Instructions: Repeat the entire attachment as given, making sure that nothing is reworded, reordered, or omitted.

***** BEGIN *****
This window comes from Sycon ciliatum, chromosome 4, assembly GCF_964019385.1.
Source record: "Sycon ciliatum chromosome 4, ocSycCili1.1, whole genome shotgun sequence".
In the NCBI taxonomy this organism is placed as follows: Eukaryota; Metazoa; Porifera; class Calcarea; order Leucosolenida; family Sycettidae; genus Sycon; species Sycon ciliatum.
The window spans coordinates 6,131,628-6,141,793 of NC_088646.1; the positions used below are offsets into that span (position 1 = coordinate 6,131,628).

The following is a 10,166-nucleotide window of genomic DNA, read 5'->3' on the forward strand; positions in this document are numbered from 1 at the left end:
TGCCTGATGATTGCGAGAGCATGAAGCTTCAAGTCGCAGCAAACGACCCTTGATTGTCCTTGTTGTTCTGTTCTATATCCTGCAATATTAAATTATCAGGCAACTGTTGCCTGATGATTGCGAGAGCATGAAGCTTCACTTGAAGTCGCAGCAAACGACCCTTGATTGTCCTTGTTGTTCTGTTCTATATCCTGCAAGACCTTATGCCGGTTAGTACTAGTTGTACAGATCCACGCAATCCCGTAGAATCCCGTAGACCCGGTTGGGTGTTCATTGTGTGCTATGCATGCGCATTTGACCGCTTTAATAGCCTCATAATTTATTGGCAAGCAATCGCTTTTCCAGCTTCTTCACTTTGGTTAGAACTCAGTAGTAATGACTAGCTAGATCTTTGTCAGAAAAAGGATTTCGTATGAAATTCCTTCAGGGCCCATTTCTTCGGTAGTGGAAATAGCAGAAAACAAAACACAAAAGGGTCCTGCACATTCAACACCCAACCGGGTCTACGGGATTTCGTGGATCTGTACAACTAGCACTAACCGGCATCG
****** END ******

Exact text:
This window comes from Sycon ciliatum, chromosome 4, assembly GCF_964019385.1.
Source record: "Sycon ciliatum chromosome 4, ocSycCili1.1, whole genome shotgun sequence".
In the NCBI taxonomy this organism is placed as follows: Eukaryota; Metazoa; Porifera; class Calcarea; order Leucosolenida; family Sycettidae; genus Sycon; species Sycon ciliatum.
The window spans coordinates 6,131,628-6,141,793 of NC_088646.1; the positions used below are offsets into that span (position 1 = coordinate 6,131,628).

The following is a 10,166-nucleotide window of genomic DNA, read 5'->3' on the forward strand; positions in this document are numbered from 1 at the left end:
TGCCTGATGATTGCGAGAGCATGAAGCTTCAAGTCGCAGCAAACGACCCTTGATTGTCCTTGTTGTTCTGTTCTATATCCTGCAATATTAAATTATCAGGCAACTGTTGCCTGATGATTGCGAGAGCATGAAGCTTCACTTGAAGTCGCAGCAAACGACCCTTGATTGTCCTTGTTGTTCTGTTCTATATCCTGCAAGACCTTATGCCGGTTAGTACTAGTTGTACAGATCCACGCAATCCCGTAGAATCCCGTAGACCCGGTTGGGTGTTCATTGTGTGCTATGCATGCGCATTTGACCGCTTTAATAGCCTCATAATTTATTGGCAAGCAATCGCTTTTCCAGCTTCTTCACTTTGGTTAGAACTCAGTAGTAATGACTAGCTAGATCTTTGTCAGAAAAAGGATTTCGTATGAAATTCCTTCAGGGCCCATTTCTTCGGTAGTGGAAATAGCAGAAAACAAAACACAAAAGGGTCCTGCACATTCAACACCCAACCGGGTCTACGGGATTTCGTGGATCTGTACAACTAGCACTAACCGGCATCG